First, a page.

This is the first note I’ve written for the Letters against Separation project. Usually I start with my name: it’s Furqat. In this case, my name is actually quite relevant, as Furqat means separation in Arabic. Nice to meet you.
I was named after the prominent Uzbek poet Zakirjan Furqat. Furqat was not even his real name, it was his pseudonym. He is one of the last poets to write in old Uzbek, also called the Chigatay language. Most of his poems are incomprehensible to me, although he died only a century ago. He witnessed and, in a sense, provoked the creation of the modern Uzbek language especially through his contributions to newspapers and literary magazines. He was a vocal advocate of modernisation and saw the Russian language as one of its entry points for his compatriots. He thought that through colonial institutions like schools and libraries Uzbeks could gain access to modern science and culture. I’m still not sure why he chose such a sad pseudonym, but maybe it was a premonition; his name defined his entire life.
In 1891 Furqat left Tashkent and set off on a journey from which he never returned. Samarkand – Ashgabat – Baku – Batumi – Istanbul – Mecca – Jeddah – Medina – Bombey – Srinagar – Lhasa – Yarkand. I’m still searching for the full list of places he visited, but the fact is he ended up in the Xinjiang province of China, mostly inhabited by Uygurs who share the same linguistic roots as my people. Furqat kept on sending letters to his homeland with his new poems and articles. They say that he had reevaluated his attitude towards the colonial rule of the Russian empire and that’s why the authorities never wanted him to come back. When Furqat initially chose his pseudonym it was meant to mean separation from a person, or being lovesick but the name actualized itself into a new meaning, that of separation from home, or being homesick. Furqat stayed in Yarkand until his death in 1909.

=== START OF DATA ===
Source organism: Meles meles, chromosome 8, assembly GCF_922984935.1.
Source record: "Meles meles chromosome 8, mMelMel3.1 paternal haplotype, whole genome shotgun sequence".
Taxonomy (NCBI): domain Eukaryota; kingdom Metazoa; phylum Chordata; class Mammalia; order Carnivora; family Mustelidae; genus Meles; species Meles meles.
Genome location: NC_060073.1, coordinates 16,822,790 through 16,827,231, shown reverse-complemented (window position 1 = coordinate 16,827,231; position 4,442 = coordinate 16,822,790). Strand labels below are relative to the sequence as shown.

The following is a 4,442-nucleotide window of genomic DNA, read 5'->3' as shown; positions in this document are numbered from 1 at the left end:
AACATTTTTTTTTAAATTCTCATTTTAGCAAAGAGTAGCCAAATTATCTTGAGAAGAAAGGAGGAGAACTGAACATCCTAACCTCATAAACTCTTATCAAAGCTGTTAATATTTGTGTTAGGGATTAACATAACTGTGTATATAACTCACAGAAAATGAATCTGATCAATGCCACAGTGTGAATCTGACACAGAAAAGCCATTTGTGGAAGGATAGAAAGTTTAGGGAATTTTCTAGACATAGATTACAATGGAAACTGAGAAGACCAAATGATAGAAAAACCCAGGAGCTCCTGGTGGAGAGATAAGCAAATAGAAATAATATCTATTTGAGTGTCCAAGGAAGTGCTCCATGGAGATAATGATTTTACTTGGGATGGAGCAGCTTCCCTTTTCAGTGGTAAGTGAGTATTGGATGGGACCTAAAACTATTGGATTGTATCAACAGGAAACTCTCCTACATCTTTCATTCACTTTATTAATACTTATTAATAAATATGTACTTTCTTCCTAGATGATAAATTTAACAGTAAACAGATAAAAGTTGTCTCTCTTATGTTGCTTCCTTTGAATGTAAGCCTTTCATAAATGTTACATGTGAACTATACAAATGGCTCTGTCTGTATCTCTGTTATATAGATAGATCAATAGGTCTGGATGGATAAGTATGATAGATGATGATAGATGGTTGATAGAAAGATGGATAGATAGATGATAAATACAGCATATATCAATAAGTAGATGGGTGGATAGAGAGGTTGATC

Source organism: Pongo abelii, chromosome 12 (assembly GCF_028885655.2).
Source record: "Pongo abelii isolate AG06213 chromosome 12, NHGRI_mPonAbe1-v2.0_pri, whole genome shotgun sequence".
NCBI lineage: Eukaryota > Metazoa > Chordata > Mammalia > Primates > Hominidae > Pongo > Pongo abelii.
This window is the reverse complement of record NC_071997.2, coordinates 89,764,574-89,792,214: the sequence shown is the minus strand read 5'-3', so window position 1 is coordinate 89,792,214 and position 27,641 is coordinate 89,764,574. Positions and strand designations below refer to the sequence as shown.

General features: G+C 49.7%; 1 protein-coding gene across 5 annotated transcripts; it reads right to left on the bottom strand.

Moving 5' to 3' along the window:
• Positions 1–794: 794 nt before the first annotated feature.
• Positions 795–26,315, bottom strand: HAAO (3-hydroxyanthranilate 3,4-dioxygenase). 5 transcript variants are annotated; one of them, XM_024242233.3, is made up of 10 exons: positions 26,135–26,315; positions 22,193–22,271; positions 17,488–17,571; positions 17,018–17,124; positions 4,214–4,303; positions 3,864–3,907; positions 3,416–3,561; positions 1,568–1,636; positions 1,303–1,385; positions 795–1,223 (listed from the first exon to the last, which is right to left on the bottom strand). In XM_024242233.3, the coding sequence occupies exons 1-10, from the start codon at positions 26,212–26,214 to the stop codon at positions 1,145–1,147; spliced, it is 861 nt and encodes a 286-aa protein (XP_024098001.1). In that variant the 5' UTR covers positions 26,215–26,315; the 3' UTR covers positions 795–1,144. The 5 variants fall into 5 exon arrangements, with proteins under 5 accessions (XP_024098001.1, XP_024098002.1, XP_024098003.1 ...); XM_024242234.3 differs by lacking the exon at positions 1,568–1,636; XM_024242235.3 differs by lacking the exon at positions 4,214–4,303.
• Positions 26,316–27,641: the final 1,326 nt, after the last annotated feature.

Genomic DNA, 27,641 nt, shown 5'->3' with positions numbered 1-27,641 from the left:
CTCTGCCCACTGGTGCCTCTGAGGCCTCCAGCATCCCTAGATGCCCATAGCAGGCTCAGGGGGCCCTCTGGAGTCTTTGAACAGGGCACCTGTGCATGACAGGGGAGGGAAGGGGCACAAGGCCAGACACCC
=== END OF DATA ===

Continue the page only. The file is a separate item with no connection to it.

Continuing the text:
Poster for a soviet film Furqat (1959)
I’m in Tashkent now. Local authorities have imposed strict self-isolation rules. Public and private transport is not allowed. You can only go out of your home if you need to go to the grocery store or a pharmacy. This situation has me thinking about my home all the time. I’m at my parents house and I feel alienated in this place. They built it when I was already living in Moscow. Now I’m stuck here for almost 40 days and thinking about my ethical position towards my home. What should I do to stop feeling alienated here? This is the only place I can call home, isn’t it?
Dear friend, I hope you don’t mind that I’ll be using this situation and task in a practical way. I promise to send 10 letters to you but in those letters I will be researching my home, or at least, I will start my research. What is a Yevrodom, or the arrangement of a traditional Uzbek house? What can I say about the Karasu canal situated near my home, or why the history of Tashkent is the history of water? Maybe I’ll send a daily gastronomic routine in Uzbekistan and talk about how I cooked my first plov with my mom, or detail some of the other (mis)adventures of Furqat in his home. Sounds a bit too ambitious, but I’ll do my best to stick to that plan.
Tashkent, Uzbekistan. 26 April, 2020